running club

running club

Written By

Janaan Weaver

Like most New-Year’s-Lovin’-People I enjoy creating resolutions every January. And yes, every year I resolve to get in better shape, even if it means I have to exercise.  To add a little extra motivation to this goal last year, I decided to run a half marathon before I turned the big “three oh” in September. My objective wasn’t to win the marathon, mind you, or even finish in a certain time, just to run. But here’s the problem—even though I know it’s great exercise, I don’t really like to run.  And I don’t enjoy running outside when it’s really cold. Or really hot. Or dark. Or alone. I struggle pushing a double jogger stroller (those things are unwieldy). I don’t have a treadmill. And it’s impossible for me to find the time to run in the middle of the day with two little kids, work obligations, etc.

So how in the world do you train with roadblocks like that? I found the answer one fruitful day while talking to one of my neighbors—you join a running group.  It was lucky happenstance that my neighbor told me she was training for a half marathon too. At first I didn’t think much of it. But later when I was wondering how in the world I could train for this thing, I remembered that she was training too. I sent her an email asking when and how she finds the time to run, and she told me that a group of girlfriends run together twice a week at six in the morning before their kids wake up and their husbands leave for work.

This running-group saved me. It pushed me to wake up early in the morning because people were counting on me. It gave me group support since I don’t have the drive to push myself on a long run alone and I didn’t even mind the cold when there’s lovely conversation happening for 5 miles.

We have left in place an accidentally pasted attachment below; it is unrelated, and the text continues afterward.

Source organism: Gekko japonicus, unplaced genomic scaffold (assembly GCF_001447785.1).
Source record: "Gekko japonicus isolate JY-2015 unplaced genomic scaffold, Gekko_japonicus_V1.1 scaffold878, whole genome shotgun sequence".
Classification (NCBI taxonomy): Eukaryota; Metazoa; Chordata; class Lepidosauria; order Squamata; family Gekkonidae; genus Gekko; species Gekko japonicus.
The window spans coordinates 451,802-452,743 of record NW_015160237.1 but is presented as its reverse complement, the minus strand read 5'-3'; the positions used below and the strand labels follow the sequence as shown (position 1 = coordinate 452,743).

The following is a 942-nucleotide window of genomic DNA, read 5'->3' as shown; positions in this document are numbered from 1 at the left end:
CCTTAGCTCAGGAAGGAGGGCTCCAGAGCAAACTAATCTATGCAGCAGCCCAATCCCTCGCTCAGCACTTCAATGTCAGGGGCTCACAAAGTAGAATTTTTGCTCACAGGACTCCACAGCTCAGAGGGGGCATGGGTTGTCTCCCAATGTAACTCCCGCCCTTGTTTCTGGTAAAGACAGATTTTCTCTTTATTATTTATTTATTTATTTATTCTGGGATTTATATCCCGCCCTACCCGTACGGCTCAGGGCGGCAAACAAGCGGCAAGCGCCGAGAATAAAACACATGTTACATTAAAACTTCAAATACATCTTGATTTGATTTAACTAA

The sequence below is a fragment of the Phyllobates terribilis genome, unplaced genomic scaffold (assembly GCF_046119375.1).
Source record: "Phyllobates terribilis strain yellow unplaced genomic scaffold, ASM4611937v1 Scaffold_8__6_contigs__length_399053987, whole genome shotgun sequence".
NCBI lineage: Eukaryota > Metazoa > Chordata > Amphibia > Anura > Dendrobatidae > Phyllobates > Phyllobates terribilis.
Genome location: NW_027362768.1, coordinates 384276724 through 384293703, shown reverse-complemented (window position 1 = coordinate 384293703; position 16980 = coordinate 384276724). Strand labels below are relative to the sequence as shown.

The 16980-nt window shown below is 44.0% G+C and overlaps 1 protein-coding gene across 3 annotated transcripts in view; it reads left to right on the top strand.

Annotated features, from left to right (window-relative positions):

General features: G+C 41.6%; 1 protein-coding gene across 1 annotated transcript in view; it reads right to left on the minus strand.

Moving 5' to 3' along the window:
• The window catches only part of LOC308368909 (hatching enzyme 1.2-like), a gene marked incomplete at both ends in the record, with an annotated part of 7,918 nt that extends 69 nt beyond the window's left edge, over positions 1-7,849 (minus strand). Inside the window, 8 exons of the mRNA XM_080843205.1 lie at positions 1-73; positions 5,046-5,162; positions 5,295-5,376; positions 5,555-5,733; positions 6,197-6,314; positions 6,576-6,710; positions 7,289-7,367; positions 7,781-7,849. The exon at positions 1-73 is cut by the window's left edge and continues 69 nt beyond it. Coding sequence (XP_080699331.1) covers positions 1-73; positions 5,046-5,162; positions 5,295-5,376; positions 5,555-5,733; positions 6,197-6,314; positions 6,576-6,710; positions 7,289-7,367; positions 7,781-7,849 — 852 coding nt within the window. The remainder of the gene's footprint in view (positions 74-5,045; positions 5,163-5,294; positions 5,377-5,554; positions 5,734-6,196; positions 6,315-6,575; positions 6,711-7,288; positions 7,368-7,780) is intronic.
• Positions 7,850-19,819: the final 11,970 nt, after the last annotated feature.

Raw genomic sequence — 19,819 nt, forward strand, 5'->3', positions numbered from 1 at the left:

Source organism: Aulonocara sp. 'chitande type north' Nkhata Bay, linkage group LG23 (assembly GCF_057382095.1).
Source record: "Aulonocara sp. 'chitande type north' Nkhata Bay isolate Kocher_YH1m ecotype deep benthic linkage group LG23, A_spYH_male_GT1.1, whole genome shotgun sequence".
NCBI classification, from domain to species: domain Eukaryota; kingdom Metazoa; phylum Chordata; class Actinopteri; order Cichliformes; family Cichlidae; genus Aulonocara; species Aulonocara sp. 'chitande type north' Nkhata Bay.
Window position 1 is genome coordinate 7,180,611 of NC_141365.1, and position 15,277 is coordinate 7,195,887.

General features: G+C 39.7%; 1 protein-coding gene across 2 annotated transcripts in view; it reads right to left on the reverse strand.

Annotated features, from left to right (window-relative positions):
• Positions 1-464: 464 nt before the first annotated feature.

I was lucky enough to fall into an existing running group. It started with two friends who decided to go running together. From there, a sister joined when she moved to town. Then a neighbor said how she loved to run, so she joined to. Every once in a while other people will join in for a day or two from the neighborhood.

The best way to start one of these groups is to talk to people in your neighborhood who you know enjoy running. Or ask around at your next community gathering. Ask a friend or neighbor if they know anyone that runs. You’d be surprised at how many people would love to join. Establish a set time and place to meet. Make sure you have cell phone numbers and implement a system of texting to let others know if you’ll be there so you know when you need to wait for someone or when they aren’t coming.

The best part about running with a group like this is that it makes the arduous chore of running much easier. We talk about our families, current events such as the election, or less important topics like the Dancing with the Stars finale. We talk about parenting ideas and activities to do with the kids, vacations, school, and life. It is the easiest form of exercise for me to do because I look so forward to talking with these women and being in their company.